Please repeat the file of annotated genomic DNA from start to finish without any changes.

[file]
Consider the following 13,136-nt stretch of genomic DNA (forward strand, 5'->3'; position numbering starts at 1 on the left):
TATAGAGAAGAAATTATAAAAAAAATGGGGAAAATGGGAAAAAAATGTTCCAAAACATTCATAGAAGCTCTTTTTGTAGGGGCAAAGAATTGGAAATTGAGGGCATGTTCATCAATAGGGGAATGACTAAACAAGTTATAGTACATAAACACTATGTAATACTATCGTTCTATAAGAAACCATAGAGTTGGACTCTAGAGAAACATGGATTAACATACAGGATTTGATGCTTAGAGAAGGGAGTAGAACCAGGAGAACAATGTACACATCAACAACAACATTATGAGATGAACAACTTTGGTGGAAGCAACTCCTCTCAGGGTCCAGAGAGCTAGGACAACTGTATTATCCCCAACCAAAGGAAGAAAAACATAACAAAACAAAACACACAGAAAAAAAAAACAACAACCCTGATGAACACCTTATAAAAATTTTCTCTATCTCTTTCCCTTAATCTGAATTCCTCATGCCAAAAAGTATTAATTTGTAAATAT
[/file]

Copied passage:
Consider the following 13,136-nt stretch of genomic DNA (forward strand, 5'->3'; position numbering starts at 1 on the left):
TATAGAGAAGAAATTATAAAAAAAATGGGGAAAATGGGAAAAAAATGTTCCAAAACATTCATAGAAGCTCTTTTTGTAGGGGCAAAGAATTGGAAATTGAGGGCATGTTCATCAATAGGGGAATGACTAAACAAGTTATAGTACATAAACACTATGTAATACTATCGTTCTATAAGAAACCATAGAGTTGGACTCTAGAGAAACATGGATTAACATACAGGATTTGATGCTTAGAGAAGGGAGTAGAACCAGGAGAACAATGTACACATCAACAACAACATTATGAGATGAACAACTTTGGTGGAAGCAACTCCTCTCAGGGTCCAGAGAGCTAGGACAACTGTATTATCCCCAACCAAAGGAAGAAAAACATAACAAAACAAAACACACAGAAAAAAAAAACAACAACCCTGATGAACACCTTATAAAAATTTTCTCTATCTCTTTCCCTTAATCTGAATTCCTCATGCCAAAAAGTATTAATTTGTAAATAT